So, I’ve been a little quiet lately…

I started blogging three years ago when I first launched jgenowmarketing.com. My goal was simple. To drive traffic to my site and help boost rankings in search.

But something had happened while I was writing all those posts. I found my voice and I realized I had a lot to say on the topic of marketing. And for 2+ years the articles steadily flowed…

And then business picked up. And the articles stopped coming so easily.

I didn’t heed my own advice and I let the creative well run dry. I was busy with clients. Setting aside working “on” my business for working “in” my business. And somehow the months just drifted away.

 

Despite our good intentions – despite the planning – the reality is that sometimes it just happens.

 

So what do you do when your blog hits a wall? As Miranda Hill of Smart Blogger recently said, “make peace with the reason for your break” and then focus on making amends and getting your blog up and going again.

So I have made my peace. And to make amends, I’ve reached out to my own blogging community for their tips and insights on how to stay focused, keep your blog up and running, and what to do if you hit that wall.

 

How to maintain – or get back to – your blog

 

Larry Boyer: The 1st thing is to figure out why you aren’t writing. The 2nd is to build tiny habits. 
President, Success Rockets LLC

First, understand what your personal values are. Conflicts are a great way to explore what is really important to you. Is it really the blog article you are avoiding or is it the work instead? Just be honest. Maybe blogging should be more important, but playing solitaire is what is really winning the prioritization game. Why is that? Figure that out and address that need.

 

Second is to build tiny habits.  Just set small goals.  I used to blog 3 times a week on my website (until a series of unfortunate family events happened that took priority). I started by writing a blog for every Monday. Once that became my habit, I increased it to every Monday and Wednesday, and eventually every Monday, Wednesday and Friday.

 

Arnie McKinnis: Set yourself a reminder – every day – to write something.
Technical Marketing Consultant, amckinnis.com

I’ve got a daily reminder that pops up every weekday morning … each has a different topic. It doesn’t mean I write every day, but it is a reminder. Also, I use OneNote. I might only write two or three paragraphs in a draft. But, if I want to jump start something, I go back there and find an interesting article, and finish it.

 

Chris Spurvey:  Find a way to take the stress off and keep the focus on your passion.
Author of It’s Time to Sell | Sales & Personal Branding Consultant | Vice President with KPMG

I love speaking to entrepreneurs that truly want to turn their passion into a business. The issue that arises when you turn your passion into a business is we begin to apply norms. This typically leads to a negative energy as we begin to focus on how to grow it. We focus our energy on numbers – subscribers, open rates, likes, comments, and so on. This leads to a choking off of the positive energy that should be coming from our passion. Not a good place to be.

 

So, I always suggest setting up some routines that keep the focus on ‘progress’ and not ‘numbers’. For example, every evening before bed focus on small wins that can be celebrated. Also, from the get-go focus on creating systems that allow you to focus on the passion piece. My passion is helping entrepreneurs scale their business so they have time for what matters most. I gain my following through delivering value in my content. Most people do not realize that all I do is record a video. That video then results in multiple content pieces (blog, LinkedIn post, YouTube, etc.). My Virtual Assistant and I follow a system. And the system takes the stress off of the endeavor. I focus on the energy of progress and not the energy of numbers.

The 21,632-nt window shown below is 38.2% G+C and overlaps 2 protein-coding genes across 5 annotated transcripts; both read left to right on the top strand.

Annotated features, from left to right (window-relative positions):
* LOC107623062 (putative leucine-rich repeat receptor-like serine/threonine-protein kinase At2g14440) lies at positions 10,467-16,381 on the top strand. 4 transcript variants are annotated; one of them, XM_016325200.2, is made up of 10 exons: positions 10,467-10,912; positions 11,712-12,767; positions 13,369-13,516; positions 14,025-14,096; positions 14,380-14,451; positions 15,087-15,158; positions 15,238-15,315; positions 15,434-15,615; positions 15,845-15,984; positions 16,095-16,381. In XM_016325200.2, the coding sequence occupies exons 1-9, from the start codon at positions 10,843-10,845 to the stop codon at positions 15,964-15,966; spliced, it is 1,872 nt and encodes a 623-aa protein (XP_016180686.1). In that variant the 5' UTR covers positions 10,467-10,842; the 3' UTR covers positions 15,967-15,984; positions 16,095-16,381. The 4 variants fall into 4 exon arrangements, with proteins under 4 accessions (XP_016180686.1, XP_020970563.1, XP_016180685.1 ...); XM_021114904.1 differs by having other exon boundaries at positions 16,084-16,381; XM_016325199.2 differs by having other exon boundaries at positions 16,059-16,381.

John White: Ramp up your engagement on others’ posts before posting your own.
Columnist at Inc. Magazine & Huff Post | CMO at Social Marketing Solutions | Director of Social Media at beBee

If you’re just getting back into blogging after a long layoff, prior to posting I recommend taking at least a week or two to ramp up your engagement on other people’s posts by liking, commenting, and sharing. This will help you reintroduce yourself to your network and regain your audience’s attention before you release your blog.

 

Marietta Gentles Crawford:  Don’t overlook the value of “small thoughts” and shorter articles.
Writer and Personal Brand Strategist at Mari Brands for You | Author of “From Nine to Thrive

As you prepare to get your writing groove back, narrow down the topics you want to write about that are aligned with your business objectives and brand. Once you take this into consideration, break them out into small thoughts. Every article doesn’t have to be long, so don’t overlook the value in writing short pieces that add value.

 

Obviously, it’s best to not let creating content for your blog slide. But, the good news is that a well-established blog will keep working for you even when you’re not working on it (I have a few older articles that consistently drive traffic to my site). So don’t let writing setbacks keep you from getting back to blogging!

If you’re just getting started with blogging, check out The Small Business Guide to Starting a Blog.

 

Jacqui GenowJacqui Genow is the founder and principal of J. Genow Marketing. She works with clients in building Marketing Roadmaps, fine-tuning their brand message and coaching them in how to improve their marketing. As a business Marketing Strategist, her focus goes beyond marketing to understanding the connection between marketing decisions made today and how they can positively impact a client’s business in the future. Contact Jacqui to find out how improving your marketing can improve your business.